Mass bone density screening of women to detect those at risk of developing osteoporosis and subsequent fracture
Walker, B.F. (1994) Mass bone density screening of women to detect those at risk of developing osteoporosis and subsequent fracture. COMSIG Review, 3 (1). pp. 2-6.
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Osteoporosis has been strongly linked as a predisposing cause of fractures and therefore its identification in an ageing population is important. Bone density measurement (BDM) to detect osteoporosis using methods like dual-photon absorptiometry (DEXA) allows for accurate measurement of osteoporosis with a low radiation measurement of osteoporosis with a low radiation exposure BDM has been promoted as a preventive test for fractures in elderly women by mass population screening.
It is widely accepted that BDM can be legitimately used to influence clinical decisions in specific instances, such as the need for hormone replacement therapy (HRT) in oestrogen deficient women. However, BDM is not widely accepted as a mass screening tool.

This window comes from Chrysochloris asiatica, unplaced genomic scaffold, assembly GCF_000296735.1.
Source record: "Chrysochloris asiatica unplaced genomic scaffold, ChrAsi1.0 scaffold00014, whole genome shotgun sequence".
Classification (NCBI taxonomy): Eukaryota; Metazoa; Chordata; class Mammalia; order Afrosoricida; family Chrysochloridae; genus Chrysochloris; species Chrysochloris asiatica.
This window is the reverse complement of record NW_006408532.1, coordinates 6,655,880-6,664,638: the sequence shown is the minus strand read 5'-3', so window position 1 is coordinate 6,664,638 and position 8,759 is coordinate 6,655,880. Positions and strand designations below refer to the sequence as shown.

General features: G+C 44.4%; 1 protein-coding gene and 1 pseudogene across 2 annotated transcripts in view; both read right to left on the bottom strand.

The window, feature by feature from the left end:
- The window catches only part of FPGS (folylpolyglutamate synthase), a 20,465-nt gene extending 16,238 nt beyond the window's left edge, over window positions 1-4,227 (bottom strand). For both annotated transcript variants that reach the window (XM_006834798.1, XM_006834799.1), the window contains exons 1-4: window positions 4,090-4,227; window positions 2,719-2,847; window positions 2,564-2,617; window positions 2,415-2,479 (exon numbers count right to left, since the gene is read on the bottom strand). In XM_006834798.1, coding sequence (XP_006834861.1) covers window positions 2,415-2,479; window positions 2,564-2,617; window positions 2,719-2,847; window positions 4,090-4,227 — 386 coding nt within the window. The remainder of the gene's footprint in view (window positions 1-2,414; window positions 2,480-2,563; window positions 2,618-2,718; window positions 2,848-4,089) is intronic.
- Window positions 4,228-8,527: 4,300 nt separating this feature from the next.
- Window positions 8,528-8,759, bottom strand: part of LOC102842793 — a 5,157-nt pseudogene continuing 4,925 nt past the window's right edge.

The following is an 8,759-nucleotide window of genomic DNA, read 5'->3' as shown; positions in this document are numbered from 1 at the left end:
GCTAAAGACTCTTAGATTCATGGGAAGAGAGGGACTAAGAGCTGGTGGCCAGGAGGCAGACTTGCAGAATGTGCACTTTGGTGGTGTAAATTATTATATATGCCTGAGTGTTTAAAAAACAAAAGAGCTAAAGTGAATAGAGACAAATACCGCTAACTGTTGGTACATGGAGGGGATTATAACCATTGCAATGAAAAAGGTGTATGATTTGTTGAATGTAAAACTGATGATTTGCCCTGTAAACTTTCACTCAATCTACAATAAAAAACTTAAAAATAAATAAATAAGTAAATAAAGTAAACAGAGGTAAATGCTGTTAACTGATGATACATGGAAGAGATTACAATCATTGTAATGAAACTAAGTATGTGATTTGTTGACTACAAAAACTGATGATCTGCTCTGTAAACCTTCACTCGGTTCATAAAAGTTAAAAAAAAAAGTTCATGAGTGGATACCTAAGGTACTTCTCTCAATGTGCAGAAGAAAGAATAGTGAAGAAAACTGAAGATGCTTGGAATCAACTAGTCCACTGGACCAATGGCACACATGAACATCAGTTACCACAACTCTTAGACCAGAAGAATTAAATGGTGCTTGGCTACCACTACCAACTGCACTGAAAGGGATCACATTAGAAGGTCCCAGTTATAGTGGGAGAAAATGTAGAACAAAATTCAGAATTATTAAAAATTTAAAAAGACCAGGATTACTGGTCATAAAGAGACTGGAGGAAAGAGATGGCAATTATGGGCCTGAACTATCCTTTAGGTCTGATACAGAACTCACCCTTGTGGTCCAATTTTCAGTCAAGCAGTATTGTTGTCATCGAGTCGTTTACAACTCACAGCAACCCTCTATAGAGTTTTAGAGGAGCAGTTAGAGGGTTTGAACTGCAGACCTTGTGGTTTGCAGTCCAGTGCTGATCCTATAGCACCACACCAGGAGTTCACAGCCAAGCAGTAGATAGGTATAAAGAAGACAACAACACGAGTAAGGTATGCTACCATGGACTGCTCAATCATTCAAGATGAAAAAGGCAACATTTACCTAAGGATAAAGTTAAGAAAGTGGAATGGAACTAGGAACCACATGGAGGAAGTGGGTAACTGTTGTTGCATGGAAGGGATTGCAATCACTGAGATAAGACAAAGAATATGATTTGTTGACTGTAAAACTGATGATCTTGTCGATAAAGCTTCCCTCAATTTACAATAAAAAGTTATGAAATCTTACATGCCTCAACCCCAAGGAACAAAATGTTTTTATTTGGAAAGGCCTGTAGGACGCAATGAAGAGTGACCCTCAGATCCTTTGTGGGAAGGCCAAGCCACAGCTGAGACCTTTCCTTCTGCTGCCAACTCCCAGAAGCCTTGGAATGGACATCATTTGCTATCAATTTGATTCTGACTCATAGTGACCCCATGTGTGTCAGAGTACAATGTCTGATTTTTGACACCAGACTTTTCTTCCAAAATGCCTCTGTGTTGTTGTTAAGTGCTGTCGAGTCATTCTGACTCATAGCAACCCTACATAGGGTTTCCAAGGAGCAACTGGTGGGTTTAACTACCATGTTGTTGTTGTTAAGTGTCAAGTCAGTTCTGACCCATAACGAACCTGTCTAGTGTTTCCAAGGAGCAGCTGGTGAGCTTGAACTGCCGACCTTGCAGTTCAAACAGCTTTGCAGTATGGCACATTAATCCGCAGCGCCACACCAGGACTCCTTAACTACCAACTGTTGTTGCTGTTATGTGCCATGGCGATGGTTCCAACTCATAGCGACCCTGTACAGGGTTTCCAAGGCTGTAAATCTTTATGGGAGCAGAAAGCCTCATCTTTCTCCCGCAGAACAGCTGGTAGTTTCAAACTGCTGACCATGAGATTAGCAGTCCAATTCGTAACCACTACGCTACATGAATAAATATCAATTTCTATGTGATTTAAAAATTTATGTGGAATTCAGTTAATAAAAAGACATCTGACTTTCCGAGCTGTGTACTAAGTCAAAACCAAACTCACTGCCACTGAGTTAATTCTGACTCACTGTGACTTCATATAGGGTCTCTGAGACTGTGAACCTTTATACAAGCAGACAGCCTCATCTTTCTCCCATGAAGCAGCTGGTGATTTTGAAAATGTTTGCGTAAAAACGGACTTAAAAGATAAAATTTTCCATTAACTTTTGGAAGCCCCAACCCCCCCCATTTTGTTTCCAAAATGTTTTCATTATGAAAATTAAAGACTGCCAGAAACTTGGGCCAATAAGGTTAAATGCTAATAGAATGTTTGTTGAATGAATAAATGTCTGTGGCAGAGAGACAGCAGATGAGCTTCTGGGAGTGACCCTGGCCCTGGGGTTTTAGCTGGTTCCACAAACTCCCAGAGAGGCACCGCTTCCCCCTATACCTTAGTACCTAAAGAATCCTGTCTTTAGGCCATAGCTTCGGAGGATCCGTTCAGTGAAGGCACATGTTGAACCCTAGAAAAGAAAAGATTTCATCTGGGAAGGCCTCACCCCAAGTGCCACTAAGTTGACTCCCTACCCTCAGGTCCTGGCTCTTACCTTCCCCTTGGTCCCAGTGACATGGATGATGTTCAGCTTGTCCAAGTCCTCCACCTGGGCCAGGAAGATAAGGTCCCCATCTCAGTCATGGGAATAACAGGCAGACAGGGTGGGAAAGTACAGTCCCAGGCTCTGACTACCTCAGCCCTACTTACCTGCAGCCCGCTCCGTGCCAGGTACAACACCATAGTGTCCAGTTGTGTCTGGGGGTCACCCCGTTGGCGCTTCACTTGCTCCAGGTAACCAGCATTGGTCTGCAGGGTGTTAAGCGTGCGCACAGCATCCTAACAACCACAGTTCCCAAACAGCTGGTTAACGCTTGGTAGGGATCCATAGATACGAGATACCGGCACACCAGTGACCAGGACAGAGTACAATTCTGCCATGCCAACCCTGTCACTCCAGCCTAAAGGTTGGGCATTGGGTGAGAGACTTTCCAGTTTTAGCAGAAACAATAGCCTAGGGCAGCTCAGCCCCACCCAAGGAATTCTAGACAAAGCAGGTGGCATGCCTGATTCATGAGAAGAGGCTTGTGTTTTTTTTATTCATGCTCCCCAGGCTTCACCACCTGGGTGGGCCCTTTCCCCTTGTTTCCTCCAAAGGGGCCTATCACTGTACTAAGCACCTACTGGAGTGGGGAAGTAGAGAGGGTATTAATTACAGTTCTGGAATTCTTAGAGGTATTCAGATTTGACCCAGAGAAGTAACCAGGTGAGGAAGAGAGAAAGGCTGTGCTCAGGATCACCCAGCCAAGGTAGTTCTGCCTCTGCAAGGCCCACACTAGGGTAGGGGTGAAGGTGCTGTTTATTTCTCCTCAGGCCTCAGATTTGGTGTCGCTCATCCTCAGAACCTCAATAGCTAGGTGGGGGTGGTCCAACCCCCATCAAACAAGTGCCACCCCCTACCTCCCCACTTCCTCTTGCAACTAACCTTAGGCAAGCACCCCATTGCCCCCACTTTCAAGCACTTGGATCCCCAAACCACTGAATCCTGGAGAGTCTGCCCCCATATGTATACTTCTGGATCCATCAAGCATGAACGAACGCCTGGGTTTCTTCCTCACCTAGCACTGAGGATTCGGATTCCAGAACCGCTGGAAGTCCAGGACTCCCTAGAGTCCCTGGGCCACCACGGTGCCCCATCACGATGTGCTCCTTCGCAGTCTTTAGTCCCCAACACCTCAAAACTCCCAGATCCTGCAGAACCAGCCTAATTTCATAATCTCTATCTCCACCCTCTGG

Based on the evidence available mass screening for the detection of osteoporosis to prevent fractures in women is inadvisable.
Governments and many health service providers play an important role in the prevention, diagnosis and treatment of osteoporosis.
Any campaign to prevent osteoporosis and associated fractures should involve a multi-faceted approach including health education on osteoporosis, in particular the prevention of falls and the promotion of exercise, smoking cessation and education on calcium intake.
Also medicare benefits for safe bone enhancing drugs such as etidronate and judicious bone densitometry should be allowed.
Keywords: Osteoporosis, women, fractures, bone density, screening, densitometry, prevention, policy
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